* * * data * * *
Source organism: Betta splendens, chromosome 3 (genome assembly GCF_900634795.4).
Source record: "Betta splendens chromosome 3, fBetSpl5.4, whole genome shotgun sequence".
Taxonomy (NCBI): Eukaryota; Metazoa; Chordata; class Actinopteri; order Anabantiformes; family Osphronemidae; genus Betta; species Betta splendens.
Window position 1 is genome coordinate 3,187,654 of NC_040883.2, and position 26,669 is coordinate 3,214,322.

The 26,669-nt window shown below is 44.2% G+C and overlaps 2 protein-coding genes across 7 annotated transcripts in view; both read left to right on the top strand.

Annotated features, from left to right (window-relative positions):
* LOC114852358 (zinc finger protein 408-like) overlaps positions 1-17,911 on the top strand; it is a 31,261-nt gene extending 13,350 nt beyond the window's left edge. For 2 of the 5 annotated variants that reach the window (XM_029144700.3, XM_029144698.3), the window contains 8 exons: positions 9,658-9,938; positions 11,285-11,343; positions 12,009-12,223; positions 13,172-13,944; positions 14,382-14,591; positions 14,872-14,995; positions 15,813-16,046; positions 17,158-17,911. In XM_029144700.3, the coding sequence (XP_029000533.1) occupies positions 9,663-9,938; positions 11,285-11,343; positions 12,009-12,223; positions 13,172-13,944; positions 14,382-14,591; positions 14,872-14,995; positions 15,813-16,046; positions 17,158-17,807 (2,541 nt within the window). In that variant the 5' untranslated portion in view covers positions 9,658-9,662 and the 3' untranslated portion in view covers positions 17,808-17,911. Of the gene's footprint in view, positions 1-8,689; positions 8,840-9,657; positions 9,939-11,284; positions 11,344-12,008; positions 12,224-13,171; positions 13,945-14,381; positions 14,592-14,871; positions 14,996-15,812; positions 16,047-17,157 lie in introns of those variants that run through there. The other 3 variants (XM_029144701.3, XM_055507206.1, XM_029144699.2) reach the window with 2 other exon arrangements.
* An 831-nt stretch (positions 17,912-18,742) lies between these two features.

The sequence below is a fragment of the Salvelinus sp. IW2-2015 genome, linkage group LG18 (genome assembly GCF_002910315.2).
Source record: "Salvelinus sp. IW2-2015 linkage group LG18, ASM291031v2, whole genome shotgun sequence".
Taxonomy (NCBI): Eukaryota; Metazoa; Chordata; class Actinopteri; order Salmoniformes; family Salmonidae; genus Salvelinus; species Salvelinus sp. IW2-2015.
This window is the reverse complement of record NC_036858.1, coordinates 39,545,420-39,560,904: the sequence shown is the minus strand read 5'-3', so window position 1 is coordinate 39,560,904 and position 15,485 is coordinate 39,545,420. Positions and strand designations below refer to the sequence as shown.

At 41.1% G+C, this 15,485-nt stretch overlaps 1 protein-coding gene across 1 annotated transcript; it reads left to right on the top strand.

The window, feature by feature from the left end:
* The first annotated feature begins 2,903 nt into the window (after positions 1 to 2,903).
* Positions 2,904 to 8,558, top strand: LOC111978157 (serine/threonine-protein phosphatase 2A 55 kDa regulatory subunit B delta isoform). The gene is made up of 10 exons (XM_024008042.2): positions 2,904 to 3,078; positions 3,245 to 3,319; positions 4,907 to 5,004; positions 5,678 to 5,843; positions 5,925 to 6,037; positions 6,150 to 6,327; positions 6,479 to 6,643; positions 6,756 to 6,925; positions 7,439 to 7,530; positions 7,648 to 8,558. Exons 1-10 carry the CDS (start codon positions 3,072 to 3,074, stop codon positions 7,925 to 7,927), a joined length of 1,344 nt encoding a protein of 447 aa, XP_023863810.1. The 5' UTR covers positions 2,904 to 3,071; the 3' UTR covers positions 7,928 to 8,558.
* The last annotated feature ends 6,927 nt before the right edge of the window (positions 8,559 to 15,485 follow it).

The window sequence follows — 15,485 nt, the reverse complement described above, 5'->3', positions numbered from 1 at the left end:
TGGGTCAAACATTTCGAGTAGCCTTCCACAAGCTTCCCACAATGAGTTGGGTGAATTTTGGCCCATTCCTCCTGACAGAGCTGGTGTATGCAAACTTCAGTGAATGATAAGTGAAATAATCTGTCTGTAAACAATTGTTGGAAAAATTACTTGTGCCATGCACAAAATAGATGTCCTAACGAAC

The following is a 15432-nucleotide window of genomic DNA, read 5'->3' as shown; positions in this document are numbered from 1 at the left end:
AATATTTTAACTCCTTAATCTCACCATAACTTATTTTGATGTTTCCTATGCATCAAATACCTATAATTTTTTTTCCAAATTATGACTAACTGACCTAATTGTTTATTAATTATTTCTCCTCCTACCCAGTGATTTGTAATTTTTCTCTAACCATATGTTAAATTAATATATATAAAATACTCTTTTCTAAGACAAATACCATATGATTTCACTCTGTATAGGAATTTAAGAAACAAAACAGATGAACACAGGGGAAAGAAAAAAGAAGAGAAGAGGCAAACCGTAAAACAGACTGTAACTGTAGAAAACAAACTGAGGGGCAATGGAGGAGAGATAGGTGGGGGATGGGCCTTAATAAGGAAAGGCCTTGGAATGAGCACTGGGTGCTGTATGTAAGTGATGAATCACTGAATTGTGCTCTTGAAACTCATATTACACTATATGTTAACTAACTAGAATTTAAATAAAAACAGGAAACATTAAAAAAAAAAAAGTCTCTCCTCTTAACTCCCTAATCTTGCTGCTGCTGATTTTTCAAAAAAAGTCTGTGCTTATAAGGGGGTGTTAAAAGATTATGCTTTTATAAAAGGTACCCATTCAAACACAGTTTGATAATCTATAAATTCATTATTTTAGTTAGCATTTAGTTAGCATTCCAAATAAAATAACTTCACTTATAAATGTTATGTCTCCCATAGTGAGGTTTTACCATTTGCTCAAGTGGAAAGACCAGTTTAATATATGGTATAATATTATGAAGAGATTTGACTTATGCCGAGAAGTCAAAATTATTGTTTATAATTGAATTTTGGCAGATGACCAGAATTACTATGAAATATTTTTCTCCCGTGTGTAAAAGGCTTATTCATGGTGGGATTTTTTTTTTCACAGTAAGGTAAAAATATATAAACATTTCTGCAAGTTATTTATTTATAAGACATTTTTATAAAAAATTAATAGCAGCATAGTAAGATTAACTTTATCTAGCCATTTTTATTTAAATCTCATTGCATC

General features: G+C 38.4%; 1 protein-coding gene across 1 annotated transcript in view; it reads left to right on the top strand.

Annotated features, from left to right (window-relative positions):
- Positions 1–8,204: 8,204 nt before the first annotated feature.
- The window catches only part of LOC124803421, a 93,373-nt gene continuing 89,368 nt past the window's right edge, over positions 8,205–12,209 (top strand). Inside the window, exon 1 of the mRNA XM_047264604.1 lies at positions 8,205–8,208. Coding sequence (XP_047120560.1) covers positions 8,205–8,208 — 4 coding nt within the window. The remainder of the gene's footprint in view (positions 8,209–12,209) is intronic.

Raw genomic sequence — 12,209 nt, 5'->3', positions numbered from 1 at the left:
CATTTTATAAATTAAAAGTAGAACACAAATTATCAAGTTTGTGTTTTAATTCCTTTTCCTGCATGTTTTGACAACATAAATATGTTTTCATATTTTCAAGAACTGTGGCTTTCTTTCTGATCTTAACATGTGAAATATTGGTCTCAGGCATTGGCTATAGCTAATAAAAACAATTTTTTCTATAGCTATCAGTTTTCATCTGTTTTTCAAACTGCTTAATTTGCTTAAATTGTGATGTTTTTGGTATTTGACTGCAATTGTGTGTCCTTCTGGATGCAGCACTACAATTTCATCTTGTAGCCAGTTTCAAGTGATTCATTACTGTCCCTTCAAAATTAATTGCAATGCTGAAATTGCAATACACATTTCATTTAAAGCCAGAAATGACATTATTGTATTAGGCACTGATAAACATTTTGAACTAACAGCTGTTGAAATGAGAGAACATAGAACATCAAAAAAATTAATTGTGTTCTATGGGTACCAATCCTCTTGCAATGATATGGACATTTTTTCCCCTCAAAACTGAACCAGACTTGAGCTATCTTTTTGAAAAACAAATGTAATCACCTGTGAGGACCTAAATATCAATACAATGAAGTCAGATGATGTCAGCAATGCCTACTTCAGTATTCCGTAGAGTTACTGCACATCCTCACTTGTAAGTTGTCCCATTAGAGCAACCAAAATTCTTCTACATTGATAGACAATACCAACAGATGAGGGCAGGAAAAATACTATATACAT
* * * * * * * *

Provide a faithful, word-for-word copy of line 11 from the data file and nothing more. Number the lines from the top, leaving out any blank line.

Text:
Taxonomy (NCBI): Eukaryota; Metazoa; Chordata; class Actinopteri; order Salmoniformes; family Salmonidae; genus Salvelinus; species Salvelinus sp. IW2-2015.